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The Valley And The Mountain

There is a certain lost innocence about the electronic music scene. You’ll often stumble across discussions about how it is near impossible to be successful purely as a DJ, and then how it is near impossible to be successful as a producer without having an active marketing game. Spend any time on the internet and you’ll find this to be true.

Globetrotters talking about which country they are so happy to be playing in soon, Instagram updates from events as mutual contacts share what food they are dining on, YouTube sessions of tips and tricks passed down from the already successful to the aspiring wannabes and constant diatribes ranging from meme to political activist. No wonder a lot of music can get lost in the continual wash of hype.

Hence it is refreshing to stumble across an artist (or a collective in the case of The Valley And The Mountain) whose philosophy is to let the music speak for itself. Discovery can be accidental (for my part, ending up listening to their awesome “Assembly Required” EP was the pleasing result of a idle virtual scan of the racks) and all the more enriching as you feel freed from the carefully stage managed world of the marketing pipeline.

The Valley And The Mountain’s music does indeed speak for itself. With only a handful of releases to their name, the quality is discerningly high. Releases on WéMè Records and Detroit Record Company have varied between purist electro and low slung deep house, while the most high profile release to date, on Dutch imprint Shipwrec, touched on the airbrushed perfect future theme that could easily have been the accompanying soundtrack to Asimov vision of humanity’s destiny.

Google searches reveal scant details on the mysterious collective, so it is a great privileged to bring The Valley And The Mountain to the Inverted Audio Mix Series. We also had a brief chance to peer through the shroud with the team who, fittingly, managed to maintain their enigma. And we wouldn’t have it any other way.

Interview by Simon Whight


"The project came together to focus simply on music,
not the other stuff that tends to get in the way."

How did the TVTM collective form and where did the name come from?

The project came together to focus simply on music, not the other stuff that tends to get in the way.  It’s about continuous evolution through electricity.  You can interpret the name in different ways…another interesting question is where do you think the name came from? 
Your Soundcloud bio has the rather damning statement “technology permeates our existence and there is no escape” which goes in tandem with your incredibly low profile web presence. This is obviously a conscious effort on your part, so what exactly are your feelings about the online profile based existence that we are increasingly driven to?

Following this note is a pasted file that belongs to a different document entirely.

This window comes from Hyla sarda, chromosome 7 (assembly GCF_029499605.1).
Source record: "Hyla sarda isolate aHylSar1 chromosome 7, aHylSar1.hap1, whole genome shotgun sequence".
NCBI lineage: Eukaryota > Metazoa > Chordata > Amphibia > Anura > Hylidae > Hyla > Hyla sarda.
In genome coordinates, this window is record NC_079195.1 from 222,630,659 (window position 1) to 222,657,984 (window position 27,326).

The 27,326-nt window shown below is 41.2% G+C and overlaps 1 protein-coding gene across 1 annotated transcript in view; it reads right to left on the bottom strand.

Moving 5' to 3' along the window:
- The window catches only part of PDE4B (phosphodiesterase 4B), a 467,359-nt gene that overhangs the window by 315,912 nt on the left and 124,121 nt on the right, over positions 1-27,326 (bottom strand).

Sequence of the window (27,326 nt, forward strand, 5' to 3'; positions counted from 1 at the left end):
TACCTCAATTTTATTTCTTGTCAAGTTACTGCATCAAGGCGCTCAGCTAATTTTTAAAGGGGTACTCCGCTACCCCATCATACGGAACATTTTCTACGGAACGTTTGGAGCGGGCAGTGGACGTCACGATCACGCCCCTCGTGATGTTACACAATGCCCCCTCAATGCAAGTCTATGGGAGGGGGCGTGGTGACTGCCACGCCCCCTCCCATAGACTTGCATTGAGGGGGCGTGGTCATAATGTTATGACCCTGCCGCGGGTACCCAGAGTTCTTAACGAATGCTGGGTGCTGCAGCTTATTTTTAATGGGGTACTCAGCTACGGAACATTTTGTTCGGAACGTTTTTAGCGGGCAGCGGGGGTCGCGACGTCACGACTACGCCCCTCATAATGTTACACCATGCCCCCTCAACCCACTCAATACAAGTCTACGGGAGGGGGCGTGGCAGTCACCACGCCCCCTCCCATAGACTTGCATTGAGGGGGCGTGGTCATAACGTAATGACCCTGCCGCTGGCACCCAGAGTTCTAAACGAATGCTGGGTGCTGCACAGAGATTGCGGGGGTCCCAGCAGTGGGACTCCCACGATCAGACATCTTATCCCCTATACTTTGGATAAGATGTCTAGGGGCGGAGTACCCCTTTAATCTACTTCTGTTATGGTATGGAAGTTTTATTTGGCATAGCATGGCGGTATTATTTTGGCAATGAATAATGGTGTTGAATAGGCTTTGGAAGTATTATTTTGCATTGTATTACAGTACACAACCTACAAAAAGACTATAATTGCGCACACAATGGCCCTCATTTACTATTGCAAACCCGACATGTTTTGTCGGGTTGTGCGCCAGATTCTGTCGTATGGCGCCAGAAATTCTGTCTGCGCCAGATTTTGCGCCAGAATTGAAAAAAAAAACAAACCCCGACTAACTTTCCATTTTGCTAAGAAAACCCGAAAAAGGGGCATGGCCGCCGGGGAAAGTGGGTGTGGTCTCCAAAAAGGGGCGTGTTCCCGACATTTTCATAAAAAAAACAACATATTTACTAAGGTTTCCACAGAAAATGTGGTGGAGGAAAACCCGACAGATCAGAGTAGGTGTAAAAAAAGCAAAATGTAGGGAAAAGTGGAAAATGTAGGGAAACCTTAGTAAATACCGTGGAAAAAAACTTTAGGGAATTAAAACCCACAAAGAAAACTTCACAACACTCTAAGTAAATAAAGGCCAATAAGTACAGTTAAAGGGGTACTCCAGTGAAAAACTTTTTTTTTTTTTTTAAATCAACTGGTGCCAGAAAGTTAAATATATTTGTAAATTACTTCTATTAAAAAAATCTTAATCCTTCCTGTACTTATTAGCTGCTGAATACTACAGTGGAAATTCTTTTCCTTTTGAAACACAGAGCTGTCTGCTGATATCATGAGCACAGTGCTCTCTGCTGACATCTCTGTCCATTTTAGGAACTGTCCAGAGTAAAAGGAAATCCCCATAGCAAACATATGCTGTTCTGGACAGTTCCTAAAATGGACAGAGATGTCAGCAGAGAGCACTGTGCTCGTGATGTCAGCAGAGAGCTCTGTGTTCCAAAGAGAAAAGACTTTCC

Surely technology can be a force for good, but it’s also welcoming of evil.  Time spent off the network is good.


"It’s about continuous evolution through electricity."

What are your greatest influences musically?

Sorted randomly…Detroit Ballroom Steppers, Marvin, Stevie, Kraftwerk, Cybotron, Drexciya, UR, EDMX, Vibert, Steve Reich, Eno, Tangerine Dream, DeepChord, Basic Channel, Warp, Planet E and a sizeable section of the Sire catalogue from the 80’s.

What was the process like for putting this mix together for us? As a collective, did you thrash out a tracklist between you?

Yeah, it took some deliberation but finally got there and had fun along the way.  It’s a cool chance to collect some sounds and share them with you all.


"Surely technology can be a force for good, but it’s also
welcoming of evil. Time spent off the network is good."

You played live at Movement this year which sounds like an absolutely fantastic festival. What were your experiences here?

You’re right, the festival is an incredible thing.  It’s a reunion of sorts, you see a lot of familiar faces.  Red Bull Music Academy and Paxahau are gracious hosts and everyone working there does a great job.  
America’s main EDM festivals have had a lot of bad press with regards to safety this year, do you foresee this having implications on the more underground festivals like Movement?

Safety should be everyone’s concern. But this isn’t an area of expertise, so can’t really answer this one intelligently.


"Buy a synthesizer."

What sort of plans do you have on the radar at the moment – any forthcoming releases or appearances coming up?

Yes! This winter with Detroit Electronic Quarterly, magazine + 12”.  Some other release stuff that can’t be discussed yet.  In terms of shows, looking at some things for 2016, but it’s too early.
If you had one piece of advice you could give people, be it in life or in music, what would it be?

Buy a synthesizer.

Discover more about The Valley And The Mountain on Inverted Audio.